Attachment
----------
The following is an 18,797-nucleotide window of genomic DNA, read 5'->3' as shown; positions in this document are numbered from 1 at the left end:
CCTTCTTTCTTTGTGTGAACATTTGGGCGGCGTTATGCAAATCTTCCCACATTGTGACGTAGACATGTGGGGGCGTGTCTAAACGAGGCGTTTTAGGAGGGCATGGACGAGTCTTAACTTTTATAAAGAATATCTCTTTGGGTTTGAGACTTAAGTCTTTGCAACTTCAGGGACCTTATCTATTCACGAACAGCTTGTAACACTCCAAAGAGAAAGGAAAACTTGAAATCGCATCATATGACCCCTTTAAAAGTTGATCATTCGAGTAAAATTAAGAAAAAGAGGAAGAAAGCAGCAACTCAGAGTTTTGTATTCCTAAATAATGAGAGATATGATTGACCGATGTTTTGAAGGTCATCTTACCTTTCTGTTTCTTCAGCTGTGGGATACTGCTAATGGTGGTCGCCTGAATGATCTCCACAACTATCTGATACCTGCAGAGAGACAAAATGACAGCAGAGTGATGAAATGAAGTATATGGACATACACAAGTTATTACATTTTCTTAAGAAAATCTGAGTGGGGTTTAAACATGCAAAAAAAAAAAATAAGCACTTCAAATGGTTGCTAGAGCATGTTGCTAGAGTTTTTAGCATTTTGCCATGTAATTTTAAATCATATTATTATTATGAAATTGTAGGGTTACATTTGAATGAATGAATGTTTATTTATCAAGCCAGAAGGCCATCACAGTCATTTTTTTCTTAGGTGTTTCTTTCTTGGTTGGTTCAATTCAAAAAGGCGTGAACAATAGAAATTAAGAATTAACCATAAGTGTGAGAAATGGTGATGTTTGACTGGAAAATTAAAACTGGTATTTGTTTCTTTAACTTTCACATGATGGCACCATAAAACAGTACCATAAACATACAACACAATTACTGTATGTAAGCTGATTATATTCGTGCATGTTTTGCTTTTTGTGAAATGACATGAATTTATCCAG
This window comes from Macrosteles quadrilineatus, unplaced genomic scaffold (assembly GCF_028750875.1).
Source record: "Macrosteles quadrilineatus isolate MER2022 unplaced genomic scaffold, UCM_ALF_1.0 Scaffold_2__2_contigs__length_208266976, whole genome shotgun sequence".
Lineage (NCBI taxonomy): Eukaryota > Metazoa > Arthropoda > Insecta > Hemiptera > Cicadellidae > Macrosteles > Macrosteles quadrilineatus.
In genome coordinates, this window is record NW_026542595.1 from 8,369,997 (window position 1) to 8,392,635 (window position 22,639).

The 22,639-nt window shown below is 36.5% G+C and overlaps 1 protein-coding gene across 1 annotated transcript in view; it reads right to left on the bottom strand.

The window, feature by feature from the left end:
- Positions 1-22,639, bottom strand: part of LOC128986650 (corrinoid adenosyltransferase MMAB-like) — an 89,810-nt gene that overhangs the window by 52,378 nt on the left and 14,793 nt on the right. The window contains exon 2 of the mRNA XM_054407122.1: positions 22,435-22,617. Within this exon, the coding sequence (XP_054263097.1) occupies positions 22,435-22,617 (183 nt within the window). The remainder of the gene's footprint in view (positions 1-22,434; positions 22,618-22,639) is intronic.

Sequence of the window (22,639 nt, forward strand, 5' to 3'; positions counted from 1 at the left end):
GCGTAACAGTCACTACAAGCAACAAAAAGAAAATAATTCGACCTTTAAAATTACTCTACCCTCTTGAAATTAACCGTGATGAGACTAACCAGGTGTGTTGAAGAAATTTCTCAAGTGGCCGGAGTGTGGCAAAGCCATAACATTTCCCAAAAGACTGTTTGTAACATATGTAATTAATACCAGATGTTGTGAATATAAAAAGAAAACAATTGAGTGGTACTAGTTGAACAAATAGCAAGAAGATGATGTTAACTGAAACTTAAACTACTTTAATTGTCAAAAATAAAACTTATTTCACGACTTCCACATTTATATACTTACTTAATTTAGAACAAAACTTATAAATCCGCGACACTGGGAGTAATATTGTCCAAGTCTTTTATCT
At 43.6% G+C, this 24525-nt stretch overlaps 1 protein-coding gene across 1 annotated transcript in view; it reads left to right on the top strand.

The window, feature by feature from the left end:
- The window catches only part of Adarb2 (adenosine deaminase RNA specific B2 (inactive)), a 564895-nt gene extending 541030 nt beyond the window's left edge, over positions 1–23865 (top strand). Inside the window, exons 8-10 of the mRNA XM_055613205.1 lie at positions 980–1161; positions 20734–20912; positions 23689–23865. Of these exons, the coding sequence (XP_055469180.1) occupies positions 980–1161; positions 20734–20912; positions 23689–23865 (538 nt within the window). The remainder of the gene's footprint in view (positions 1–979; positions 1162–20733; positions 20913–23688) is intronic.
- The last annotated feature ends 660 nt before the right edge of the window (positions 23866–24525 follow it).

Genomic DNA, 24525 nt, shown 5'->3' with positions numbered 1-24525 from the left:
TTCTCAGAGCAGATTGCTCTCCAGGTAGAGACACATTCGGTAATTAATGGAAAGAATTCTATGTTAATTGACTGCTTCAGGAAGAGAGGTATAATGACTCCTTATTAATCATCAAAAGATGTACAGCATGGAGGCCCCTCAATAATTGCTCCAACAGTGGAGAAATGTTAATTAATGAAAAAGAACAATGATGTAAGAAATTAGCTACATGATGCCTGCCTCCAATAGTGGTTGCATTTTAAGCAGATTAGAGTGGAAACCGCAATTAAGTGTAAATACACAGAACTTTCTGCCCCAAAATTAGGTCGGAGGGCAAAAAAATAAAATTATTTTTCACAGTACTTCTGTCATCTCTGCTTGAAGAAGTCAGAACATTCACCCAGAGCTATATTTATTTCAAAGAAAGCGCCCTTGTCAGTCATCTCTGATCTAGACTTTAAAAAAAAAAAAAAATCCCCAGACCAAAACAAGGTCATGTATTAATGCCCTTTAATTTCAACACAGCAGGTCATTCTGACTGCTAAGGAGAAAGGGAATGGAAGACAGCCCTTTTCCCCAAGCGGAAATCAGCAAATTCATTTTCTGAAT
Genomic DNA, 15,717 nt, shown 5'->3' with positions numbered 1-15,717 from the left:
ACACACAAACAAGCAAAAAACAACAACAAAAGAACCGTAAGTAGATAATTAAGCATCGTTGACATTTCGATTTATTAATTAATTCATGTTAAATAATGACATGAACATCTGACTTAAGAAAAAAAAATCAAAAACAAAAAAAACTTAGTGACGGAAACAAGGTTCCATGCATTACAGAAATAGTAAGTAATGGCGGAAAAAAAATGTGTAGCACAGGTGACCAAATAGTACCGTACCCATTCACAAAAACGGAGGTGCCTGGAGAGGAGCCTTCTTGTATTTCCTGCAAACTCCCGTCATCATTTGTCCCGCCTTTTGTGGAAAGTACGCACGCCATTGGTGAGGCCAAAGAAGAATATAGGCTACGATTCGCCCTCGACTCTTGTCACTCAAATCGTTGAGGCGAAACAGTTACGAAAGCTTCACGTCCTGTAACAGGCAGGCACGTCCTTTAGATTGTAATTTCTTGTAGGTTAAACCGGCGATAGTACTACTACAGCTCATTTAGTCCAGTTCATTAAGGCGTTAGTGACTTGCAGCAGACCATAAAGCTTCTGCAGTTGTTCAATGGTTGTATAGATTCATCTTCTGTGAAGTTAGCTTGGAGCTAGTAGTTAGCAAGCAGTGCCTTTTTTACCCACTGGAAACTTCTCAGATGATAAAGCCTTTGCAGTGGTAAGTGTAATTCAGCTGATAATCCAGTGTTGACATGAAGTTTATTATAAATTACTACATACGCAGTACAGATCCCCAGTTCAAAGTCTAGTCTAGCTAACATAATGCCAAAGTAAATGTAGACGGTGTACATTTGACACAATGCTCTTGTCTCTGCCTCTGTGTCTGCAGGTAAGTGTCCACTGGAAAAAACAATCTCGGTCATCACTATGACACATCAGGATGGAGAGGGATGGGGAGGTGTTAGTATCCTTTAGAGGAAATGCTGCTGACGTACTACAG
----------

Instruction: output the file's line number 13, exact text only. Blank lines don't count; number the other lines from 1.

The window, feature by feature from the left end: